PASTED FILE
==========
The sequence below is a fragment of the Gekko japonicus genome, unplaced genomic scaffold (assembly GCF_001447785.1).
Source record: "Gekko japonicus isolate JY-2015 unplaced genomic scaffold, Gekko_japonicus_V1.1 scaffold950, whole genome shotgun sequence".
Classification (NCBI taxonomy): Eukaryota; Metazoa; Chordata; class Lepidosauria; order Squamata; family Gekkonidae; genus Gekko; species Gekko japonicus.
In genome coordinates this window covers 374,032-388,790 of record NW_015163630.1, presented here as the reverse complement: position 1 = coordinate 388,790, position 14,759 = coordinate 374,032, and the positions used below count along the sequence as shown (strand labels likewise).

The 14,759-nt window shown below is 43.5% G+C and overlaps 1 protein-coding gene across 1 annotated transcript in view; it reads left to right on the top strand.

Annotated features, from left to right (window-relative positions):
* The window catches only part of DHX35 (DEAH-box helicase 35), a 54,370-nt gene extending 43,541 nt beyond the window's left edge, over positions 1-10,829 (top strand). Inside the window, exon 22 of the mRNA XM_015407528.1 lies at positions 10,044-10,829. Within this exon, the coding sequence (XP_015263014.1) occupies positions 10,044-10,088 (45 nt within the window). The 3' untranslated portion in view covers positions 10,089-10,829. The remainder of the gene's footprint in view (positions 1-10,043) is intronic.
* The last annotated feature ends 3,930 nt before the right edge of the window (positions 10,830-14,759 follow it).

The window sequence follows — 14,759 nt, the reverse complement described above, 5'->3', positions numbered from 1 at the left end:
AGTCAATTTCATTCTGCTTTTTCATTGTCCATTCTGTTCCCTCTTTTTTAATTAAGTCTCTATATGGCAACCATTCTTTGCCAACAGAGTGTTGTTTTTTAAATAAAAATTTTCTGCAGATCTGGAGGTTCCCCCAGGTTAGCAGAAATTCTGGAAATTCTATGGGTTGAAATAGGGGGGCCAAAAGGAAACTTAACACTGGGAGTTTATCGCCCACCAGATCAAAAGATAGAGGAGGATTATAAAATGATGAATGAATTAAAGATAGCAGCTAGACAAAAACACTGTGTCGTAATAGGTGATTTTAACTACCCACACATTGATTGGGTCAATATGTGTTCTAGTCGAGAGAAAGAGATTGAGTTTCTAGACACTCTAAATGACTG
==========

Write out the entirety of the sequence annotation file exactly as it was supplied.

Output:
The sequence below is a fragment of the Gekko japonicus genome, unplaced genomic scaffold (assembly GCF_001447785.1).
Source record: "Gekko japonicus isolate JY-2015 unplaced genomic scaffold, Gekko_japonicus_V1.1 scaffold950, whole genome shotgun sequence".
Classification (NCBI taxonomy): Eukaryota; Metazoa; Chordata; class Lepidosauria; order Squamata; family Gekkonidae; genus Gekko; species Gekko japonicus.
In genome coordinates this window covers 374,032-388,790 of record NW_015163630.1, presented here as the reverse complement: position 1 = coordinate 388,790, position 14,759 = coordinate 374,032, and the positions used below count along the sequence as shown (strand labels likewise).

The 14,759-nt window shown below is 43.5% G+C and overlaps 1 protein-coding gene across 1 annotated transcript in view; it reads left to right on the top strand.

Annotated features, from left to right (window-relative positions):
* The window catches only part of DHX35 (DEAH-box helicase 35), a 54,370-nt gene extending 43,541 nt beyond the window's left edge, over positions 1-10,829 (top strand). Inside the window, exon 22 of the mRNA XM_015407528.1 lies at positions 10,044-10,829. Within this exon, the coding sequence (XP_015263014.1) occupies positions 10,044-10,088 (45 nt within the window). The 3' untranslated portion in view covers positions 10,089-10,829. The remainder of the gene's footprint in view (positions 1-10,043) is intronic.
* The last annotated feature ends 3,930 nt before the right edge of the window (positions 10,830-14,759 follow it).

The window sequence follows — 14,759 nt, the reverse complement described above, 5'->3', positions numbered from 1 at the left end:
AGTCAATTTCATTCTGCTTTTTCATTGTCCATTCTGTTCCCTCTTTTTTAATTAAGTCTCTATATGGCAACCATTCTTTGCCAACAGAGTGTTGTTTTTTAAATAAAAATTTTCTGCAGATCTGGAGGTTCCCCCAGGTTAGCAGAAATTCTGGAAATTCTATGGGTTGAAATAGGGGGGCCAAAAGGAAACTTAACACTGGGAGTTTATCGCCCACCAGATCAAAAGATAGAGGAGGATTATAAAATGATGAATGAATTAAAGATAGCAGCTAGACAAAAACACTGTGTCGTAATAGGTGATTTTAACTACCCACACATTGATTGGGTCAATATGTGTTCTAGTCGAGAGAAAGAGATTGAGTTTCTAGACACTCTAAATGACTG